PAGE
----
Scientists from Earthwatch showed how modern technology and dedicated volunteers are the way forward for environmental conservation in a world which needs ‘people power' more than ever.
BBC TV presenter and Earthwatch ambassador Paul Rose hosted the lecture, Many hands, new knowledge: the value of citizen science, on Thursday 17 March at the Royal Geographical Society. Paul's brand new series Britain's Secret Seas will air on Sunday 8 May on BBC 2.
Executive Vice-President of Earthwatch, Nigel Winser, said: "This year we celebrate our 40th anniversary - 40 years of pioneering ‘citizen science'. At Earthwatch we believe that engaging all areas of society in the tough environmental challenges that we face is the future. Protecting our planet for future generations is a huge and complex task. This is why motivating a worldwide taskforce of people dedicated to protecting our planet is crucial."
Paul Rose added: "I've experienced first-hand the degradation of some of the most beautiful and species-rich environments on our planet. We do not have the luxury of time to safeguard these precious resources for future generations. By involving many thousands of people from all over the world in hands-on data collection, Earthwatch is able to massively accelerate the rate at which we are able to gather the information we need to make bold and informed conservation decisions."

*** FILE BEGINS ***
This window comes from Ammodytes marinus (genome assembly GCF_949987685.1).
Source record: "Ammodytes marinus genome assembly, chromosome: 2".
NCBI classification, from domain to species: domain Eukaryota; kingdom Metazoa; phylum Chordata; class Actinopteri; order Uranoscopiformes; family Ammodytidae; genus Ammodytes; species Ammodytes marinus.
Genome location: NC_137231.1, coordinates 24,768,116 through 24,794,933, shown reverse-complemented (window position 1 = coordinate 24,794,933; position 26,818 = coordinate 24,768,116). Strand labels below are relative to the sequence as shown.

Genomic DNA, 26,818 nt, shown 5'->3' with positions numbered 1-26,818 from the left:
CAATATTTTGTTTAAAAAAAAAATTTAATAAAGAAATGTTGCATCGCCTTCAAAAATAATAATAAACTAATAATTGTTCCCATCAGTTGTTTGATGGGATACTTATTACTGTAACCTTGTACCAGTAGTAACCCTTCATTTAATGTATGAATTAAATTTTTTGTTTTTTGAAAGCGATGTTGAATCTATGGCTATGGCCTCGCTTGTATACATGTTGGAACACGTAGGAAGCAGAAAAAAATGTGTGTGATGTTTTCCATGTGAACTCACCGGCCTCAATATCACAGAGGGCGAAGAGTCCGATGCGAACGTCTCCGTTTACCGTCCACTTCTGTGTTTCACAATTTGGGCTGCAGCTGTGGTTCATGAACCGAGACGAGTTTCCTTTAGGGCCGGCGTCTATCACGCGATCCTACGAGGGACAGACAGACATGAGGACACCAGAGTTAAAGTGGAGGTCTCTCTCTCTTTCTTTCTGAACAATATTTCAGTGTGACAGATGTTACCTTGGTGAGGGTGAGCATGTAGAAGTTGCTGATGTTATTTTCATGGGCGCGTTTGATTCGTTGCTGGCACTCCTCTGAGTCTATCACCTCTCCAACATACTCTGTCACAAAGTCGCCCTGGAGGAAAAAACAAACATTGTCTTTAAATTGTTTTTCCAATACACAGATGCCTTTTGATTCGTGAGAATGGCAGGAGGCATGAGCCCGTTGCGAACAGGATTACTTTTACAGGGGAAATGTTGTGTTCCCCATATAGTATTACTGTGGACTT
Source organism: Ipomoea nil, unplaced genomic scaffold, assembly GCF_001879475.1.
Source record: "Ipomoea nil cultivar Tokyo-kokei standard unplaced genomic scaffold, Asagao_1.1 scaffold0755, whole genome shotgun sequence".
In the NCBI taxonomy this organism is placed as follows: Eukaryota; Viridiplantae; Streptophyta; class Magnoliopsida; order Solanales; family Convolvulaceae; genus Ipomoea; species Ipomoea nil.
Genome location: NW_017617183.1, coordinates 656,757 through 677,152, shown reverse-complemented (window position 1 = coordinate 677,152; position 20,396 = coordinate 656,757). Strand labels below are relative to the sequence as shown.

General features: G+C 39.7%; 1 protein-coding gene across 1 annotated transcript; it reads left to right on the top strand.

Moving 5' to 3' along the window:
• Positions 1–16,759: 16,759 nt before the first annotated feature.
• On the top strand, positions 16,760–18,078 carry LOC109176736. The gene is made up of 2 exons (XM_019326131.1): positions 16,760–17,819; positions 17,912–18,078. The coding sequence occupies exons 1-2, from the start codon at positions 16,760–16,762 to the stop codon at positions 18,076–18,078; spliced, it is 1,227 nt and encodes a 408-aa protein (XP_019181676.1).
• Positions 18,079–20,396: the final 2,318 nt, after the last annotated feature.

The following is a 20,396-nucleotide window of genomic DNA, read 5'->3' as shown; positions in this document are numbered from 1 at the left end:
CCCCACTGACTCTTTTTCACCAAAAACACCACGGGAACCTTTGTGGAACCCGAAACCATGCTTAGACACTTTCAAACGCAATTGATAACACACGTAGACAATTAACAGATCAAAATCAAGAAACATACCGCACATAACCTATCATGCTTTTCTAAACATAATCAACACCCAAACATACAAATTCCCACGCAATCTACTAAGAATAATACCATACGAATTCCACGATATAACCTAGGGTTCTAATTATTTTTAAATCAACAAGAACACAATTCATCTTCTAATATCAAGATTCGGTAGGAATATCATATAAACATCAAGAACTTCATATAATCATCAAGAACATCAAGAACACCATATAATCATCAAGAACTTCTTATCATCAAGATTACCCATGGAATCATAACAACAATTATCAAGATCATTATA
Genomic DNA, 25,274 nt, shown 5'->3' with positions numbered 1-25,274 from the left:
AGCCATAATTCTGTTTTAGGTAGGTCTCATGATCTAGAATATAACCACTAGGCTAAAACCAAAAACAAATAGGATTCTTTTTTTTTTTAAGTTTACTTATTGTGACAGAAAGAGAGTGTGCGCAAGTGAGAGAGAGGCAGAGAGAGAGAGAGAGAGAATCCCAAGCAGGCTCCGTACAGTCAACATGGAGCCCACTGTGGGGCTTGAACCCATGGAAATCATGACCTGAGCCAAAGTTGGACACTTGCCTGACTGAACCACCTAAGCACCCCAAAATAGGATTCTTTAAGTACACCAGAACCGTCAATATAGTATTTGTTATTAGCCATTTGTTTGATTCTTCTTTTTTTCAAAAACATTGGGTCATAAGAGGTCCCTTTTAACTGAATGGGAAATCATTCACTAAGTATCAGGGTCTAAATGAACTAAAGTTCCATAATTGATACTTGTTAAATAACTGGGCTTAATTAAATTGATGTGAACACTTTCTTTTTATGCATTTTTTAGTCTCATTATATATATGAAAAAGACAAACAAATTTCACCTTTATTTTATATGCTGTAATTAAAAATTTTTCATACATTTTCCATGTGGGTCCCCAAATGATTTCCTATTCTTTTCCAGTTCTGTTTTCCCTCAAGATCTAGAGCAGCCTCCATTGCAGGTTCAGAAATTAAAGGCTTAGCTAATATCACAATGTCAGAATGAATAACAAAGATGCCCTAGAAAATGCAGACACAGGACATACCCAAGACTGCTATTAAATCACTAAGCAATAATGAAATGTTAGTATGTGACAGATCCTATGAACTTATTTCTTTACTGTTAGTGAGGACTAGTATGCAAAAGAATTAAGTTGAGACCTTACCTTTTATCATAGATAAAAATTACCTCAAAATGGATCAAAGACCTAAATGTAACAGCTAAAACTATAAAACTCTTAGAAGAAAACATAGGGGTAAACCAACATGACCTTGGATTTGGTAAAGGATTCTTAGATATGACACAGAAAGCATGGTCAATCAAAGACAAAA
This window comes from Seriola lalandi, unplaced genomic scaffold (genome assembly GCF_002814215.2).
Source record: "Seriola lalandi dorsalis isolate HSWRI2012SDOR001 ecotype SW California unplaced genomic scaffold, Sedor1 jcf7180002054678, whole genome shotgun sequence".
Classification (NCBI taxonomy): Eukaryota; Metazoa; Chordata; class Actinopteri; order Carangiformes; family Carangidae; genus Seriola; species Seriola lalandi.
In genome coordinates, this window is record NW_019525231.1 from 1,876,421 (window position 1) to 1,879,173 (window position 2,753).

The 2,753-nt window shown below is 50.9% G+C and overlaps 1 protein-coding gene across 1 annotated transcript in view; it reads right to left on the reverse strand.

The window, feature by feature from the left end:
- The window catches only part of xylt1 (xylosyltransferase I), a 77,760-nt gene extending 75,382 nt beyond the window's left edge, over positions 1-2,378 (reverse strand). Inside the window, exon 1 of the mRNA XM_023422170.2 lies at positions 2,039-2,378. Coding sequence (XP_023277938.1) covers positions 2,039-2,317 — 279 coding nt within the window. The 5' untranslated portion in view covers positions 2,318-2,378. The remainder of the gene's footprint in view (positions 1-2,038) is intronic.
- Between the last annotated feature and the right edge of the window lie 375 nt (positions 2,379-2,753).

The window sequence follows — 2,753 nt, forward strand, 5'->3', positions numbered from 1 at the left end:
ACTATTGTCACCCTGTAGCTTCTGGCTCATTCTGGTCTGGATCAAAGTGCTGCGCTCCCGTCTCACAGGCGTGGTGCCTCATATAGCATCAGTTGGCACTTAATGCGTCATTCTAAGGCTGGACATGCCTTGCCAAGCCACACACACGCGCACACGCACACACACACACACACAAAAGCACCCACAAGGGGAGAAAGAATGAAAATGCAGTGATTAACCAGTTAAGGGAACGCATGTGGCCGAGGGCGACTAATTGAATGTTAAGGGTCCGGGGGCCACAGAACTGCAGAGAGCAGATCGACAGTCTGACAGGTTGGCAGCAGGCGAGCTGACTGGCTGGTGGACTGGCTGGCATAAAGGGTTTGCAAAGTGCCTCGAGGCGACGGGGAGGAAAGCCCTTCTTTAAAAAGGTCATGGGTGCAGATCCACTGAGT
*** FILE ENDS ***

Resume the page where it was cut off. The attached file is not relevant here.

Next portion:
At the lecture, marine scientist Dr William Megill from the University of Bath talked about the contribution that Earthwatch volunteers have made to his research into grey whales and turtles in the North Pacific for the past ten years. Dr Megill showed how technology has developed from 35mm film cameras and hours of dark-room work, to modern and accurate GPS (Global Positioning Systems) which allow precise data to be obtained remotely. His research is also experimenting with the development of new submersible robots.
Dr Megill explained how Earthwatch volunteers are crucial to generating high quality data and conservation success. Dr Megill said: ‘Without the many pairs of hands that volunteers are able to provide to assist researchers, the delicate instrumentation which we rely on would just be flotsam collecting barnacles on the ocean."
Around 450 people attended the event at the Royal Geographical Society.
From the University of Oxford, scientist Dr Chris Newman who, together with Dr Christina Buesching, is researching climate change impacts on the mammal populations of Nova Scotia, presented their series of landmark papers highlighting how, with the right training, volunteers from all walks of life can make a significant contribution to the study of ecosystems and climate change. According to Drs. Buesching and Newman's analyses, people from diverse backgrounds including company employees, teachers, or teams of teenage students, can all make valuable contributions to conservation research, at the same time personally benefitting from the volunteer experience.
The Earthwatch 2011 events programme is kindly supported by The Mitsubishi Corporation Fund for Europe and Africa.
Coming soon: look out for our video in which Dr William Megill and Dr Chris Newman talk further about the issues to explorer Paul Rose.
Read more in the news: Volunteers vital to science data collection